TheFace: Rozana Al-Tayyar, professional mediator in business disputes

Family photo of Rozana Al-Tayyar. (AN photo by Ziyad Alarfaj)
Updated 22 March 2019

TheFace: Rozana Al-Tayyar, professional mediator in business disputes

  • Her experience as a financial analyst  partly managing complex relationships gave her the perfect education in how to become a mediator
  • "I see stories from every angle, and I help clients collaborate to see the other sides, and reach an agreement," she says

The business arena is a tough one, and ultimately, it is all about ensuring the success and growth of an endeavor. They do not always work out. Partners go through various disputes, often very costly and time-consuming, and unfortunately, they sometimes end up in court.

I am a business mediator — a third party to disputes briefed to help resolve them amicably, long before they reach that stage.

I am the daughter of a diplomat and grew up in London before moving to Athens with my family. I majored in computer science and engineering, which led to a placement at an oil refinery company in my senior year at college. I wanted to learn and I wanted to challenge myself, and soon after graduating, when we moved to Vienna, I was offered a job at the Saudi British Bank (SABB).

Starting as a financial analyst, part of my role was managing complex relationships. I spent 14 years at SABB honing my people skills, earning the trust of clients, learning how to negotiate and to read body language. It gave me the perfect education in how to become a mediator.

I founded my company TASWEA (meaning “settlement”) four years ago, when not many people knew or appreciated corporate mediation as a concept. In modern business culture, however, managing relationships and reputations is vital, and many people would rather resolve things with a professional behind closed doors than risk damage by feuding in public. It soon caught on.

As part of our culture, we are afraid of conflict but are quick to take sides, judge and apportion blame. But we mediators have a saying: “There are three sides to every story — there are the sides of both parties, and then there is the truth.” I see stories from every angle, and I help clients collaborate to see the other sides, and reach an agreement.

A recent UK study found that 70 percent of cases that go through professional mediation find an amicable solution. We allow each party to feel empowered, to express their emotions in a safe environment instead of betting the fate of their business on a legal route.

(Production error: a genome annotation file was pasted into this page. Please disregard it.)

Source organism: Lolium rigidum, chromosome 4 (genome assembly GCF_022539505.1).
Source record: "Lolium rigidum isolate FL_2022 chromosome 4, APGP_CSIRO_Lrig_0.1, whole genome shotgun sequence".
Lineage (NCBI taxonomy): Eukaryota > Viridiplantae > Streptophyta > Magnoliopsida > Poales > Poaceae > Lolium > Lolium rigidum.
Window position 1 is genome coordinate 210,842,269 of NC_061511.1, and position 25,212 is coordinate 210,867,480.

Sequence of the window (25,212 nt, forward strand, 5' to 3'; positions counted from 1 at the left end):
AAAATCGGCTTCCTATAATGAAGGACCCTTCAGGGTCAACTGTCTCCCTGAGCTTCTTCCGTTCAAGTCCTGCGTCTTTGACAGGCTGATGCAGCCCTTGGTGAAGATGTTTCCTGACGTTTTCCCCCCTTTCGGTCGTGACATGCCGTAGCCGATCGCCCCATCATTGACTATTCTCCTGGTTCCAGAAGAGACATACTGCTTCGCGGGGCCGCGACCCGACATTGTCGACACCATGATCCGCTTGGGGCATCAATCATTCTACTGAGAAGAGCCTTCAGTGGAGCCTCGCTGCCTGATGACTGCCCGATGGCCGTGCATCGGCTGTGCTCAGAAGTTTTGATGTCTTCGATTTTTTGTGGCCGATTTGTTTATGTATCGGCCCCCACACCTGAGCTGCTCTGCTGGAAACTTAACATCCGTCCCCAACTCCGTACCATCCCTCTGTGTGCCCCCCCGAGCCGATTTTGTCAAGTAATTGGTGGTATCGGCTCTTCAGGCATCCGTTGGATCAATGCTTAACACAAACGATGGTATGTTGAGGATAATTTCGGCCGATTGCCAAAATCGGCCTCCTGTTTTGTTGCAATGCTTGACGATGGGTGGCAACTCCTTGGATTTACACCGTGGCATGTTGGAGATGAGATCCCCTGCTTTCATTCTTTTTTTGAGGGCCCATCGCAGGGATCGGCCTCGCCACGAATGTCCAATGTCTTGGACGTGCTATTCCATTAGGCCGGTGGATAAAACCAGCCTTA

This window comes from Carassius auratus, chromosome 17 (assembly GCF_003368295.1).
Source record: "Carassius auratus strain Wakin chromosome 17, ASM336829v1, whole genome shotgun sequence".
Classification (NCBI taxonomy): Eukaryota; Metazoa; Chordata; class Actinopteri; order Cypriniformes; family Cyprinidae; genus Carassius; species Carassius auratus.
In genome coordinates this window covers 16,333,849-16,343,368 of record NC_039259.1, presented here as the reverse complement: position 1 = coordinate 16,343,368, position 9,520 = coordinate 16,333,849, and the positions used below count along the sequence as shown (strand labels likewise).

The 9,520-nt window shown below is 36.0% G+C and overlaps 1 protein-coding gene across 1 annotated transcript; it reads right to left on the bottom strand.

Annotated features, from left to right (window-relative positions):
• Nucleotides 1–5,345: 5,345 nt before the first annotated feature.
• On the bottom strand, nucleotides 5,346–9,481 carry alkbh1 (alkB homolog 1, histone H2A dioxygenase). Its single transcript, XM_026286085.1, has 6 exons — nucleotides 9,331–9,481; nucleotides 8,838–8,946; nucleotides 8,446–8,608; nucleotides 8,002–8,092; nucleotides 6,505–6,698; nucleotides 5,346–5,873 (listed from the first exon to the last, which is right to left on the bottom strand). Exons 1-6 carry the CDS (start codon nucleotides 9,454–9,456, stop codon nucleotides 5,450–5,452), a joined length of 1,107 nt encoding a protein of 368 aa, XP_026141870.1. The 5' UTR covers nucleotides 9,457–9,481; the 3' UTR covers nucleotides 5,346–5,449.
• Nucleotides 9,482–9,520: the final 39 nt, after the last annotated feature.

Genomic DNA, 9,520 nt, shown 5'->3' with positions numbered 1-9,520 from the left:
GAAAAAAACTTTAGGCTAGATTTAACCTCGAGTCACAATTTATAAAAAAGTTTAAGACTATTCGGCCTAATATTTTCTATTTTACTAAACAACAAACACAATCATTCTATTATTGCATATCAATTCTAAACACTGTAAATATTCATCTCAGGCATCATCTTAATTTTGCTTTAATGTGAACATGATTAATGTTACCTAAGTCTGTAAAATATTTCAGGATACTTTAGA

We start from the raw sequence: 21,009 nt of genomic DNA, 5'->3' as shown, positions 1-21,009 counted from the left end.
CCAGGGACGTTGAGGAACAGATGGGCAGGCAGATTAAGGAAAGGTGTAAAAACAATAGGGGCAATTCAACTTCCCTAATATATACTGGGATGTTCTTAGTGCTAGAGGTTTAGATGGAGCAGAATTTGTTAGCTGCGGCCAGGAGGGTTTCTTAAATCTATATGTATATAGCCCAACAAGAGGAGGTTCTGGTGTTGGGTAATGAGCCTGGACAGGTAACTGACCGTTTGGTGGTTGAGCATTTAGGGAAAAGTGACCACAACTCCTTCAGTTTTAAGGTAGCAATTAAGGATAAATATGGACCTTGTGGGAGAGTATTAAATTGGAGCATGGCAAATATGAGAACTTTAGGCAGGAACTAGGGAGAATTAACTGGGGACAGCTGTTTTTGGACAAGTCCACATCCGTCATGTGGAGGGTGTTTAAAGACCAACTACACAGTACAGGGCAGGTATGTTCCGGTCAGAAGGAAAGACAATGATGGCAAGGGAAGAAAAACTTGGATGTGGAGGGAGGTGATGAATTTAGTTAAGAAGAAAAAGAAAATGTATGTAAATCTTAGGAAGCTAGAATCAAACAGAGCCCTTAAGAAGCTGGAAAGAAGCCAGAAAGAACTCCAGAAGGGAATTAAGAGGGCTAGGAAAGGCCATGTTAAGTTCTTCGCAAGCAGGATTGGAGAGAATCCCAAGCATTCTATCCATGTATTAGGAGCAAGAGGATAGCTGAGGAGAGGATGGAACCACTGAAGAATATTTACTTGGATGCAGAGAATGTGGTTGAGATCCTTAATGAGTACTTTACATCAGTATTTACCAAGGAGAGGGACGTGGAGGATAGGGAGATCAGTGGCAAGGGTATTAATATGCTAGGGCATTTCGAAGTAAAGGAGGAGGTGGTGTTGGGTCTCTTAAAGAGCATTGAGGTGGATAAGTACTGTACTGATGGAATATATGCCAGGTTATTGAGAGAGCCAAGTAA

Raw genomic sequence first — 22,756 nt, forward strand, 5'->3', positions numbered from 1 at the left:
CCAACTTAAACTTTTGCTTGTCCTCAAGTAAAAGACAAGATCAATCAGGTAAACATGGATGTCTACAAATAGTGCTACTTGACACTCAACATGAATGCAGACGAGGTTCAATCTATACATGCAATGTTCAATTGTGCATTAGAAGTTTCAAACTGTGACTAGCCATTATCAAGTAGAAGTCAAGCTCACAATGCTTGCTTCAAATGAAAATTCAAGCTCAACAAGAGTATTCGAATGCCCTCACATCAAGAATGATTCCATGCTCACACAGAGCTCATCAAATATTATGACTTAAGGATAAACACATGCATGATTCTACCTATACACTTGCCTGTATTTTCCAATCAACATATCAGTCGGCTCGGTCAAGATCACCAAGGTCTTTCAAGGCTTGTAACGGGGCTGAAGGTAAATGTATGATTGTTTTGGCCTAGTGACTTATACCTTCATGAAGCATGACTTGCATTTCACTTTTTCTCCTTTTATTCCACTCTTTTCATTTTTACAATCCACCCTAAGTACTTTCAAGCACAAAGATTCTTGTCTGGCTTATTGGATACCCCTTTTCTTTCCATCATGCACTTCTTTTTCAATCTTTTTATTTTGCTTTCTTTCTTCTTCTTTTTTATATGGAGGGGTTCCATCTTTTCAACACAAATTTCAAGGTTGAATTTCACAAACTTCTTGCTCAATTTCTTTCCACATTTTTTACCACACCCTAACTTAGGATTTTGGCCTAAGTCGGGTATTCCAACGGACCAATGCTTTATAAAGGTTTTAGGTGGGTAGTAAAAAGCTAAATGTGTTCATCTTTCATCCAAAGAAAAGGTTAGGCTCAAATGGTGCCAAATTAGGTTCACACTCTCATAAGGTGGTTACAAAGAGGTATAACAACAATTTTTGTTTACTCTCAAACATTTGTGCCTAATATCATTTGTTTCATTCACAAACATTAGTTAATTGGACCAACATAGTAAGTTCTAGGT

The best people to decide solutions to conflicts are often those involved in them. This is the most important point of mediation. All I do is help facilitate that dialogue, and as a mediator I find it extremely rewarding to make clients realize they have that power. 


Jeddah Season provides seasonal employment for young Saudis

Updated 18 June 2019

Jeddah Season provides seasonal employment for young Saudis

JEDDAH: The Jeddah Season festival has provided a wide range of seasonal employment opportunities for young Saudi men and women, helping them gain experience and prepare them to enter the job market.

More than 5,000 young Saudis are working around the clock, each in his or her field, to manage the festival’s activities.

The festival aims to highlight development opportunities in Saudi Arabia, introduce the Kingdom as one of the most popular tourist destinations in the world, support the government’s efforts to empower Saudi youths, support local small and medium enterprises, develop Jeddah’s tourism sector and provide volunteer opportunities.

Jeddah Season, which began on June 8 and runs until July 18, has attracted thousands of visitors of all ages through its 150 local and international events and activities.

It is being held at five sites: King Abdullah Sports City, Al-Hamra Corniche, the Jeddah Waterfront, Obhur and Historic Jeddah (Al-Balad), which is a UNESCO World Heritage Site.

Jeddah Season offers a wide range of tourism, entertainment and cultural events and activities, and sheds light on the city’s status as the Kingdom’s tourism capital. Most of its events are being held for the first time in Saudi Arabia.

Jeddah Season is in line with the Vision 2030 reform plan, which aims to advance the welfare of Saudi society, diversify local development opportunities, improve the Kingdom’s contribution to arts and culture, and create job opportunities for Saudi youths.